React Native is very close to native. Consider the following aspects as described on the React Native website:

  • Access to many native platforms features: The primitives of React Native render to native platform UI. This means that your React Native app will use many native platform APIs as native apps would do.
  • Near-native user experience: React Native provides several native components, and these are platform agnostic.
  • The ease of accessing native APIs: React Native uses a declarative UI paradigm. This enables React Native to interact easily with native platform APIs since React Native wraps existing native code.

Due to these factors, React Native offers many more advantages compared to those earlier hybrid frameworks. We now review them.

#android app #frontend #ios app #mobile app development #benefits of react native #is react native good for mobile app development #native vs #pros and cons of react native #react mobile development #react native development #react native experience #react native framework #react native ios vs android #react native pros and cons #react native vs android #react native vs native #react native vs native performance #react vs native #why react native #why use react native

End-to-End Testing With React, Jest, and the TestProject JavaScript OpenSDK

A look at the newest testing framework

With a long list of end-to-end (e2e) test frameworks available to choose from, it’s hard to know which one you should be using.  Cypress and  Selenium are leading the market as the most widely used options, but there’s also  Appium for mobile app testing,  Puppeteer for automating tasks in Chrome, and Protractor for Angular and AngularJS applications, just to name a few.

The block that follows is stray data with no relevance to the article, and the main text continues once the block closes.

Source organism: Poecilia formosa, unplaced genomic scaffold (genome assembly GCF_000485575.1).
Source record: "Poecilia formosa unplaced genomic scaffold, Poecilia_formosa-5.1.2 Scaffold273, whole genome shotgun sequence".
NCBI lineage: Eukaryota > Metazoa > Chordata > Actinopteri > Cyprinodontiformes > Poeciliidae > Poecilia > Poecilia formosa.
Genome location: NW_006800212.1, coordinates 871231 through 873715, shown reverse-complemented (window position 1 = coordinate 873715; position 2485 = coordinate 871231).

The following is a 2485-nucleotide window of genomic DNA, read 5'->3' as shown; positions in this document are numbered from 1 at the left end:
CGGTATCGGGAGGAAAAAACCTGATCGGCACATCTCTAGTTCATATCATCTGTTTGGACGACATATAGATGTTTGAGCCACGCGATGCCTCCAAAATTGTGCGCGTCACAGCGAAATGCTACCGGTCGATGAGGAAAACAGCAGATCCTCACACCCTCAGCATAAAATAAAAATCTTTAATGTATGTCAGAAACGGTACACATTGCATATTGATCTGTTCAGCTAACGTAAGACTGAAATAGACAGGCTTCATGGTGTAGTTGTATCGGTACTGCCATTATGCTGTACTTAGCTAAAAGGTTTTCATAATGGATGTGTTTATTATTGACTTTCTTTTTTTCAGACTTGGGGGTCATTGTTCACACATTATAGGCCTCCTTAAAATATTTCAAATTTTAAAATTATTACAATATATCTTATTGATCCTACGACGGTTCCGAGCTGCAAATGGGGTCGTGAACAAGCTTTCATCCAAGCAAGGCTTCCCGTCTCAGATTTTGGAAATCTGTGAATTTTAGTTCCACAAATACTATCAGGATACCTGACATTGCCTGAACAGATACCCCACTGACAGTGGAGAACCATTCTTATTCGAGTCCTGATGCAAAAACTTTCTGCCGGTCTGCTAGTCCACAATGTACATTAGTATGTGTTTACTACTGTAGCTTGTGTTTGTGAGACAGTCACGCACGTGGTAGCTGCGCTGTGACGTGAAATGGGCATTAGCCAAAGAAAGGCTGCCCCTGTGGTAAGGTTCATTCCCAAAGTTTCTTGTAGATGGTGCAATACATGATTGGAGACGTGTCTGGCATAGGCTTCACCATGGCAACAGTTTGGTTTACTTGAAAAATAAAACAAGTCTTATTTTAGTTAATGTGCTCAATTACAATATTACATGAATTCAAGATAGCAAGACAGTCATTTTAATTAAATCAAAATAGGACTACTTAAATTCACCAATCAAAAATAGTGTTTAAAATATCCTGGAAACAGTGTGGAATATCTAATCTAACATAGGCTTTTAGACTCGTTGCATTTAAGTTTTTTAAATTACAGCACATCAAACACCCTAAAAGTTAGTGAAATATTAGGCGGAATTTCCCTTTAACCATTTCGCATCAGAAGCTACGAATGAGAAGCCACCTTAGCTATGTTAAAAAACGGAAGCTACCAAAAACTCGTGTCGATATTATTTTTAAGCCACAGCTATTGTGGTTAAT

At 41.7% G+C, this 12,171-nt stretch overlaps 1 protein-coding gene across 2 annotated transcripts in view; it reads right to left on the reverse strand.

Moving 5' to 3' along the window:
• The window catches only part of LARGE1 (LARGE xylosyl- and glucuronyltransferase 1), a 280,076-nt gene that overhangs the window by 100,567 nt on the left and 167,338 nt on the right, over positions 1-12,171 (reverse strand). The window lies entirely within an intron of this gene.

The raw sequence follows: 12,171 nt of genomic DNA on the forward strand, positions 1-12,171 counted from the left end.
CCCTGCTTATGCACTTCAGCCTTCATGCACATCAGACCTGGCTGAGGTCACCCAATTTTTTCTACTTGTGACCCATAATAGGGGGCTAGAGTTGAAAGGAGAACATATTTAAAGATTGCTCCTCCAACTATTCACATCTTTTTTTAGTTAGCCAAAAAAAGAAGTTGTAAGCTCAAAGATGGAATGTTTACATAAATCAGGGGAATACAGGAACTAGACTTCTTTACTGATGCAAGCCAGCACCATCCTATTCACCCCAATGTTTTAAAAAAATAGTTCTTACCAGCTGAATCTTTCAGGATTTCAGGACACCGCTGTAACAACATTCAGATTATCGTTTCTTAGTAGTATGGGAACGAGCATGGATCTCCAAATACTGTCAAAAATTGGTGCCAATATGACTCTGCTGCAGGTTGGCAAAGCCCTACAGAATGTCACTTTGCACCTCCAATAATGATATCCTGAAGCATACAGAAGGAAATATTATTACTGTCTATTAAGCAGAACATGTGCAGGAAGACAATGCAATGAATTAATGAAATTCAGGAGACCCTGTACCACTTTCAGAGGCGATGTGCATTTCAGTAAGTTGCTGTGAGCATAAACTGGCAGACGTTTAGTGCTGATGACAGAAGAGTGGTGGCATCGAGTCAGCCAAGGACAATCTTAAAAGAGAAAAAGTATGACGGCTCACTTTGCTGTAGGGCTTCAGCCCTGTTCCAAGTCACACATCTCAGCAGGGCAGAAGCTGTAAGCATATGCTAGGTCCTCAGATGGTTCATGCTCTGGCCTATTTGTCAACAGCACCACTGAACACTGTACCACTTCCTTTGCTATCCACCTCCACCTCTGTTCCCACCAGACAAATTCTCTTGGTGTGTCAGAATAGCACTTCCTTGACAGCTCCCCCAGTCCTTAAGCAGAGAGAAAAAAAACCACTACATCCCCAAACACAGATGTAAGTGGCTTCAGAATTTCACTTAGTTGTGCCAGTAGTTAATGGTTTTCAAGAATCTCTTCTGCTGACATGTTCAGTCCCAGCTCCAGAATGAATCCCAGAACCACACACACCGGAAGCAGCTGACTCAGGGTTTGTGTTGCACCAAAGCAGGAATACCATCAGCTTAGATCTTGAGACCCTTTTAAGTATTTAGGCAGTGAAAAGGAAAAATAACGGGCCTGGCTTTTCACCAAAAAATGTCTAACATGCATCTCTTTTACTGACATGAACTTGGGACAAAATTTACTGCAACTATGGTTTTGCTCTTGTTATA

Recently, a newcomer has joined the pack:  TestProject, a free, open source test automation platform for e2e testing that helps simplify web, mobile, and API testing. The TestProject SDK has language support for Java, C#, Python, and, most recently, JavaScript.

In this article, we’ll show how we can use the  TestProject JavaScript OpenSDK to test a React app with  Jest as our test framework.

Ready to get started?

App Overview

To begin, let’s take a look at the demo app that we’ll be testing. This app is relatively straightforward: just a simple request form in which a user can enter their first name, last name, and email address.

Demo app: request form

Demo app: request form

If the form is submitted without being properly filled out, error messages are shown below each invalid input.

#react #javascript #programming #testing

E2E Testing with React, Jest, and the TestProject JavaScript OpenSDK

Who knows what the future will hold for the world of end-to-end test automation, but TestProject is certainly a platform worth keeping your eye on.

With a long list of end-to-end (e2e) test frameworks available to choose from, it’s hard to know which one you should be using.  Cypress and  Selenium are leading the market as the most widely used options, but there’s also  Appium for mobile app testing,  Puppeteer for automating tasks in Chrome, and  Protractor for Angular and AngularJS applications, just to name a few.